On the other hand, this makes it easier to avoid or resolve muscle imbalances. In regular barbell rows, it is possible that you use one side more than the other.
Another benefit is that Meadows rows allow your trapezius and latissimus dorsi back muscles to go through a slightly bigger range of motions. This tends to be good for results.
4. Barbell T row
To do a barbell T row, you again need a landmine setup. This time, you also need a T-bar landmine handle and preferably an elevation for your feet.
Once you have the equipment requirements, take the following steps to do a barbell T-row:
- Set up the landmine, put on the T-bar handle, and put on the desired amount of weight.
- Hold the T-bar handle and stand over the barbell with your face away from the anchor.
- Raise the T-bar as far as comfortable in a controlled motion. The upward force comes from pulling your shoulder blade back and folding your arms.
- Slowly lower the T-bar handle so that you are back in the position of step 2.
The barbell T row is similar to the bent-over row in that it works your trapezius, latissimus dorsi, biceps, and to some extent, forearm grip muscles, erector spinae, glutes, and hamstrings.
Something that makes this barbell back exercise different is that you have to pay less attention to balance. At the same time, you still engage some of the extra muscles that not all row variations offer.
In simpler words, you could find it easier to really focus on working your back muscles with the barbell T row. This could benefit your training results.
5. Barbell pullover
Barbell pullovers require you to have a flat weight bench on top of a barbell with weight plates. Once you have these, take the following steps to do the exercise:
- Sit on the weight bench with the barbell resting on your upper legs. Your hands are about shoulder-width apart with your hand palms pointing down.
- Kick the barbell back and lie down on the weight bench in one motion. Keep the barbell at chest height for now.
- Push the barbell up until your arms are slightly less than stretched. Point your arms slightly more back than in a vertical position.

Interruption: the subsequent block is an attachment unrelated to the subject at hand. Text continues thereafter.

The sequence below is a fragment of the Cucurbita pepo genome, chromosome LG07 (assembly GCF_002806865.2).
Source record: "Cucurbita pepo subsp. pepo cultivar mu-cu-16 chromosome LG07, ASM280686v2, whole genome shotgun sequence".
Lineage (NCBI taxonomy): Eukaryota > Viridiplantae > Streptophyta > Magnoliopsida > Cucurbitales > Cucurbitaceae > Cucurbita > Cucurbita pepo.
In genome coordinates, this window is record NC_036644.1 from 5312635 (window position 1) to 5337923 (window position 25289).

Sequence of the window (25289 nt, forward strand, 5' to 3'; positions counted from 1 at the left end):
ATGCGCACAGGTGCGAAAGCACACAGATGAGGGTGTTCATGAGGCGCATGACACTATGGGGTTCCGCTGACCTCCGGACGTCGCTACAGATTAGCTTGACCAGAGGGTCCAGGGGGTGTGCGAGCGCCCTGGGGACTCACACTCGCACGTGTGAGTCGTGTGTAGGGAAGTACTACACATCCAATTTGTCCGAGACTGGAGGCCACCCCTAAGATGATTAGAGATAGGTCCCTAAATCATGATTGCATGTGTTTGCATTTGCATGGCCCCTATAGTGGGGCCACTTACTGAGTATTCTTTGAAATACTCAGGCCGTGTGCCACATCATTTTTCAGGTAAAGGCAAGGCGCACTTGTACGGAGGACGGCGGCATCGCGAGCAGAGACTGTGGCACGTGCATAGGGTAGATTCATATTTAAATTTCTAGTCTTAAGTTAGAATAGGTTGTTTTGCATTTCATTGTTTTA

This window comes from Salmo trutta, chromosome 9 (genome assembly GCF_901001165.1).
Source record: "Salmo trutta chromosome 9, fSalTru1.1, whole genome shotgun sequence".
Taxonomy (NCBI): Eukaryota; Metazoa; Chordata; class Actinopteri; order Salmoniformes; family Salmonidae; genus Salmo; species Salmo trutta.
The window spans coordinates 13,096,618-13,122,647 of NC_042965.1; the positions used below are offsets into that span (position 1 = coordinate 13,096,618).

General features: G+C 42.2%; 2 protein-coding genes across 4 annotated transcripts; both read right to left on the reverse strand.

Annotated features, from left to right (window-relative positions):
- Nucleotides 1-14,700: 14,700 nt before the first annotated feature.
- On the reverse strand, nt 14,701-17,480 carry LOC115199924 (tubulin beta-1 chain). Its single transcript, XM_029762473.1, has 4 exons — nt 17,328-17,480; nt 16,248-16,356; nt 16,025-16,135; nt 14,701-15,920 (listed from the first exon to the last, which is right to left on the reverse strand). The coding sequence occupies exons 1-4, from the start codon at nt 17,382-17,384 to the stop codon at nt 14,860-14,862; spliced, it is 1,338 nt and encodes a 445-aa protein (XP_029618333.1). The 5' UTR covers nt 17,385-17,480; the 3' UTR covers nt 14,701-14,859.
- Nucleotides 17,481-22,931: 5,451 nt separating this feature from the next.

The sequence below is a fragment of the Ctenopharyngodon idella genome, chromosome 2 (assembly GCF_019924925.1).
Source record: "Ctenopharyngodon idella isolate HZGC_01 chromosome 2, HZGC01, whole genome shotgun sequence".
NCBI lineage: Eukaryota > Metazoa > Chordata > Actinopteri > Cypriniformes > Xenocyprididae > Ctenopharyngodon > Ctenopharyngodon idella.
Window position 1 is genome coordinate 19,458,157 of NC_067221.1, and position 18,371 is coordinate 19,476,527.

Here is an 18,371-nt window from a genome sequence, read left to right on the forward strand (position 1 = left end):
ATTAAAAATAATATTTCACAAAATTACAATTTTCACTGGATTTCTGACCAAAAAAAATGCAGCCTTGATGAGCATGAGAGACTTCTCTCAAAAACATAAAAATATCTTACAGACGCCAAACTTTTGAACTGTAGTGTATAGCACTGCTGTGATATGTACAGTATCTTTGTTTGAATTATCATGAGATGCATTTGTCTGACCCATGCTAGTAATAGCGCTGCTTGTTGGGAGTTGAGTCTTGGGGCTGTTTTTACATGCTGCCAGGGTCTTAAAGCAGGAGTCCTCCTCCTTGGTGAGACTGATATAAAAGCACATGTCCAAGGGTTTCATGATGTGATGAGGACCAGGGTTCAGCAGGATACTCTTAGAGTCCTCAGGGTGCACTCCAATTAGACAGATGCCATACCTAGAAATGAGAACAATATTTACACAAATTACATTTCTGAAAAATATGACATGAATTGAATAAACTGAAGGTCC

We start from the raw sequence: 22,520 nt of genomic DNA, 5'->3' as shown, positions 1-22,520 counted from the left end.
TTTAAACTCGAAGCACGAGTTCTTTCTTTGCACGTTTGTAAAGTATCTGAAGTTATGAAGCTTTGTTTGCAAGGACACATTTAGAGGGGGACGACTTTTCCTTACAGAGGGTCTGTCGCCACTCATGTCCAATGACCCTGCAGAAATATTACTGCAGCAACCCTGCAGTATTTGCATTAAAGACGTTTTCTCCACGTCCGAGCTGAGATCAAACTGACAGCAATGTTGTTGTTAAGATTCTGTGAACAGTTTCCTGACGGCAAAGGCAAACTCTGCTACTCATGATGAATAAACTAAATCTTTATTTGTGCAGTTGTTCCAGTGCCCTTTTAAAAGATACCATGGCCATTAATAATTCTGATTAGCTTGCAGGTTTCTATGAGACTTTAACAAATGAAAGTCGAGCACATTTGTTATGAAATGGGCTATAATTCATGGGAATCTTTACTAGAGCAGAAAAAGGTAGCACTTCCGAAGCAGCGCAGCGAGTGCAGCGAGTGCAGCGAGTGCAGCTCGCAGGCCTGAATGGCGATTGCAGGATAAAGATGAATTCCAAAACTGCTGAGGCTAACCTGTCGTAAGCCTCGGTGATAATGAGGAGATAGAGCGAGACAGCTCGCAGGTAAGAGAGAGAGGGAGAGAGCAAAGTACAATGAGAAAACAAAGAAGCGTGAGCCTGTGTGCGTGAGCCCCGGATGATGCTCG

- Slowly move the barbell back and down as far as comfortable. To work your back, you want to point your elbows somewhat outward.
- Return the barbell to the position in step 3 in a controlled motion.
If you do them right, pullovers are a barbell lat exercise. Your lats aka latissimus dorsi are the muscle under your upper arms in your middle/upper back that can give you a V-shaped look.
It is also possible that you feel your lower chest working. In that case, you want to focus more on pointing your elbows outward to really make the pullover a barbell back exercise.
6. Barbell back extension
To do this next exercise you want a specific back extension machine. This is a construction where you can anchor your body at more or less a 45-degree angle.
With this, take the following steps to do a barbell back extension:
- Put the barbell with weight plates on the ground in front of the hip pad of the back extension machine.
- Adjust the height of the hip pad for your body size and take place in the back extension machine. Make sure your ankles are anchored tightly behind the pads. Keep your spine straight for now and let your arms hang down.
- Slowly lower your arms to grab the barbell by tilting your upper body forward. Whether you should keep your spine straight or bend it depends on the muscles you want to work.
- Raise the barbell by tilting your upper body back in a controlled motion. Keep your shoulder blades pulled back somewhat. You are back in the position of step 2 but with the barbell in your hands.
- Repeat the up-down motions for the number of repetitions you want to do.
If you really bend your spine, barbell back extensions are an effective exercise for working your erector spinae aka lower back muscles.
You can also keep your spine straight. In that case, you mostly work your glutes and hamstrings but also still work your erector spinae albeit in an isometric (static) way.
How do you build your back with a barbell?
You build your back with a barbell by consistently doing exercises that challenge the right muscles with enough resistance and repetitions.